The tipping point for tipple is lower than you might think, they explain: Even less than a drink a day could up your risk of cancer, and prolonged heavy use is especially unsafe, according to the statement.
In fact, consumption of alcohol is responsible for more than five per cent of cancer and cancer deaths worldwide.
According to the study, even moderate drinking was associated with increased risks for oesophageal, mouth, voice box, liver, colorectal and breast cancers.
The group would also like to see the elimination of what's known as pinkwashing - when companies use pink on their bottles and cans, often in October for Breast Cancer Awareness Month - to boost alcohol sales.
Nearly 6 percent of cancer deaths can be attributed to alcohol use.
Their findings show just 38 per cent of people are limiting their alcohol intake to reduce their risk of cancer.More news: EA to acquire Titanfall developer Respawn Entertainment
More news: Google solved the problem burnable display Pixel 2 and Pixel 2 XL
More news: US Aircraft Carriers to Start Joint Exercise in Western Pacific
The risk for heavy drinkers - defined as eight or more drinks a week for women and 15 or more a week for men, including binge drinkers - are multiples higher.
While moderate consumption also poses risks, abusing alcohol is much more unsafe. A more recent I.A.R.C. report concluded that alcohol "is a cause of cancers of the oral cavity, pharynx, larynx, esophagus, colorectum, liver and female breast".
Johnson says the survey has helped to establish what Americans know and believe about cancer and therefore where efforts need to be focused in order to conquer cancer: "It is clear there are many important gaps we need to address - from educating the public about cancer prevention, to confronting high treatment costs, to investing in cancer research that is vital to improving patients' outcomes in the future".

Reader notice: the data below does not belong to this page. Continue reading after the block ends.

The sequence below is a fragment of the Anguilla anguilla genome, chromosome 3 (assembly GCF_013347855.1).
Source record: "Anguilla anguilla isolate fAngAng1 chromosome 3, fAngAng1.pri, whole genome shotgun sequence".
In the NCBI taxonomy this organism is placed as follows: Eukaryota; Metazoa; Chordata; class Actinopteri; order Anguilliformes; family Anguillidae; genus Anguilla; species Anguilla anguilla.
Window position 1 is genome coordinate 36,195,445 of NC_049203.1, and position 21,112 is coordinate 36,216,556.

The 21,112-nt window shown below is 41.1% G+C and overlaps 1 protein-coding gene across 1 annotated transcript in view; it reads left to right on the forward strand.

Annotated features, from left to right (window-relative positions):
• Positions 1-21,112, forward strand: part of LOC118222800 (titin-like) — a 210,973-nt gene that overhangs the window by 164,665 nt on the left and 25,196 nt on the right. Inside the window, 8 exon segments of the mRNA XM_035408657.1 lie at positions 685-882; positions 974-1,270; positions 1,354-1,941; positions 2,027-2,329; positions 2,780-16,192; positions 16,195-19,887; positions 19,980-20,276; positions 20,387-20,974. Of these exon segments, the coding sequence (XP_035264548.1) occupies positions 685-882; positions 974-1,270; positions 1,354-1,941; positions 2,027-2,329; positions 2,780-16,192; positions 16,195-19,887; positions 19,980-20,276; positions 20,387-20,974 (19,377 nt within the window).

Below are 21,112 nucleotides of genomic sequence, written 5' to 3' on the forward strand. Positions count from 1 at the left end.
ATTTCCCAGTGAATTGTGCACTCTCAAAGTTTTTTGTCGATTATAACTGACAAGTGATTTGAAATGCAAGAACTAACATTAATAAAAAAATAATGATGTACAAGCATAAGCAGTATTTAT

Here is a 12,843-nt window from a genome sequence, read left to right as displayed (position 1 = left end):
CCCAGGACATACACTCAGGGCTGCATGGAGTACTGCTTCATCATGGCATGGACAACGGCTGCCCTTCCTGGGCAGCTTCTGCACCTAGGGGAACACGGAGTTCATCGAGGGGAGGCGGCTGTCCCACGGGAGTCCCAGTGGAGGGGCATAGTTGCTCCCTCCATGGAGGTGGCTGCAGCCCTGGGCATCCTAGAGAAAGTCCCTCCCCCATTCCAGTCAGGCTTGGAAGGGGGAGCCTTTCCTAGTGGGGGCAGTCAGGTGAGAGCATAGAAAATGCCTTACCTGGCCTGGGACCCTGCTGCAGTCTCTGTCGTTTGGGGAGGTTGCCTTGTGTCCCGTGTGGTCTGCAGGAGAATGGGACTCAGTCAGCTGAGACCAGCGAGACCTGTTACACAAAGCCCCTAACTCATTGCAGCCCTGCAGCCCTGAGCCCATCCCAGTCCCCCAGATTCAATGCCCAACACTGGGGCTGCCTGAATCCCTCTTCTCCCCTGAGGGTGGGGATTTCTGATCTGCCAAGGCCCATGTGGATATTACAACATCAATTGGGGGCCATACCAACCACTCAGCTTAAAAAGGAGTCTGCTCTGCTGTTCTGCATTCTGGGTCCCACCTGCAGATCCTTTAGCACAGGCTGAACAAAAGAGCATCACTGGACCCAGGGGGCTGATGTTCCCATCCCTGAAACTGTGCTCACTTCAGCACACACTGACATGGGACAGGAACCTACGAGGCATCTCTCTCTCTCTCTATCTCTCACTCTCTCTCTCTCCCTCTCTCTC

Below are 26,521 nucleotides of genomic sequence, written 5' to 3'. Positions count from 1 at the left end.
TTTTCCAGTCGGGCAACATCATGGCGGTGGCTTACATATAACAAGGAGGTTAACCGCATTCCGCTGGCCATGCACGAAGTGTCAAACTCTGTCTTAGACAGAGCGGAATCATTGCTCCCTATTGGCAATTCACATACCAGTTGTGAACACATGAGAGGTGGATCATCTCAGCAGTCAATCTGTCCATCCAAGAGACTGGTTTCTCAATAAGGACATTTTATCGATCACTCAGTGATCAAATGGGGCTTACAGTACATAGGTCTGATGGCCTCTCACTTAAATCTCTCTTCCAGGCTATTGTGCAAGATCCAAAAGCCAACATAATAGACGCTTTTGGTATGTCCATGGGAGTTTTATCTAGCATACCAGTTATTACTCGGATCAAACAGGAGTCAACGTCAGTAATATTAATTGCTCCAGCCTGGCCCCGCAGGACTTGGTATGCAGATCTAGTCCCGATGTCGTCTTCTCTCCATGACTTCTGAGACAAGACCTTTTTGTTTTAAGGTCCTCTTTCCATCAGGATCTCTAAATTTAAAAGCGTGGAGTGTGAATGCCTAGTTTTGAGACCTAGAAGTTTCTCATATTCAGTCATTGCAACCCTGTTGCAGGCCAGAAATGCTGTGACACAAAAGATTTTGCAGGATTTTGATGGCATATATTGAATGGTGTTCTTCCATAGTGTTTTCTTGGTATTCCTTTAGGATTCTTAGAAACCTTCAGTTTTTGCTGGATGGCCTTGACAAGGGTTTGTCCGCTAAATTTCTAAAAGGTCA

"The story of alcohol has been quite consistent and has been peeled away like an onion over time, and we're continuing to learn more about the mechanisms involved", Dr. Gapstur said. And if you don't drink, don't start.
Alcohol does not affect each part of the body in the same carcinogenic way. The formation of acetaldehyde starts when alcohol comes in contact with bacteria in the mouth, which may explain the link between alcohol and cancers of the throat, voice box and esophagus, she suggested. The objective of the paper, says corresponding author and University of Wisconsin oncologist Noelle LoConte, is to educate doctors, the public and cancer patients.
"That puts some weight behind this", she said. Alcohol use can also delay or negatively impact on cancer treatment and oncologists are identifying strategies that can help patients reduce their alcohol intake.